We do not object to supervision. The Republican party established it. We do object to attempted operation without responsibility. Here is where the state and nation needs the return of our party to power. Ruthless and unskilled interference is breaking down our industries. The slim margin of profit is vanishing under the expense of unbusinesslike restrictions. You need the Republican standard in the appointing power; you need it to control and supervise Commissions. Unless this is speedily restored, danger and destruction wait…

Give us a Republican administration that will make appointments on merit, not political expediency. Let us return to Republican ideals of supervision under the law; we do not need more legislation. Repeal even is unnecessary. What Massachusetts needs — what the Nation needs — is a wise administration of the law. Look not to the legislature for relief — look to the executive. 

— Senator Calvin Coolidge, Address in East Boston, September 2, 1915

The Coolidges receiving visitors at the Homestead in Vermont. Photo credit: Leslie Jones Collection.

On Memory, Trust, and Liberty

Memorial exercises are for the quick not for the dead. It is that we who are living may show that we propose to cherish the high ideals of those who have died, rather than live false to the welfare of their country, that we are gathered here today, or this gathering were in vain. It is not to boast of victory. It is not to lament for defeat. It is not to mourn for the departed. It is to fit ourselves the better for that task which is our heritage that we have taken this hour to contemplate the mighty deeds of the past. It is to prepare ourselves for the duties of the present that we study the actions of great men and mark out the great events of history.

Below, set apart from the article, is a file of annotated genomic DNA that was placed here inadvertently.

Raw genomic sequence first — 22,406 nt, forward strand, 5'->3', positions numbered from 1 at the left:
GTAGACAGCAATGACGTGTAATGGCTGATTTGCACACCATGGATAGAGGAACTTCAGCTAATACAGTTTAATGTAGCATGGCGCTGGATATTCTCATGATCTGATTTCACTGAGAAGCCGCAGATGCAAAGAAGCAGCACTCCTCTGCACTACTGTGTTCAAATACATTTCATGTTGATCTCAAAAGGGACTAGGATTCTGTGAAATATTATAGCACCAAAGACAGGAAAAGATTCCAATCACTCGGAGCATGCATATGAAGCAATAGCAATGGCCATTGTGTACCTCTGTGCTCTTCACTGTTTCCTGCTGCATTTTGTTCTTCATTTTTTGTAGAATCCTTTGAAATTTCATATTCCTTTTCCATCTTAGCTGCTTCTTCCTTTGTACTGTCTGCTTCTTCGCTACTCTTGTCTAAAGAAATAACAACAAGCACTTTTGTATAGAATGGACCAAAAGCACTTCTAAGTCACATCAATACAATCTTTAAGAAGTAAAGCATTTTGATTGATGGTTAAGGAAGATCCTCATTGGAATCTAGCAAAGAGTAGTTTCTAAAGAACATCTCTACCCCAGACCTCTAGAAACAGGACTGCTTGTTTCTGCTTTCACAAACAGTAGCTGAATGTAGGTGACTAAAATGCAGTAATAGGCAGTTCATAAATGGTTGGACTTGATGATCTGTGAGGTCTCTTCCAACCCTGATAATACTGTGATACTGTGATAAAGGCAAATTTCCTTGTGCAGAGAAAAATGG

As Abraham Lincoln said upon the consecrated field of Gettysburg:

‘It is for us the living rather to be dedicated…to the unfinished work which they who fought…have thus far so nobly advanced. It is rather for us to be…dedicated to the great task remaining before us – that from these honored dead we take increased devotion to that cause for which they gave the last full measure of devotion, that we here highly resolve that these dead shall not have died in vain.’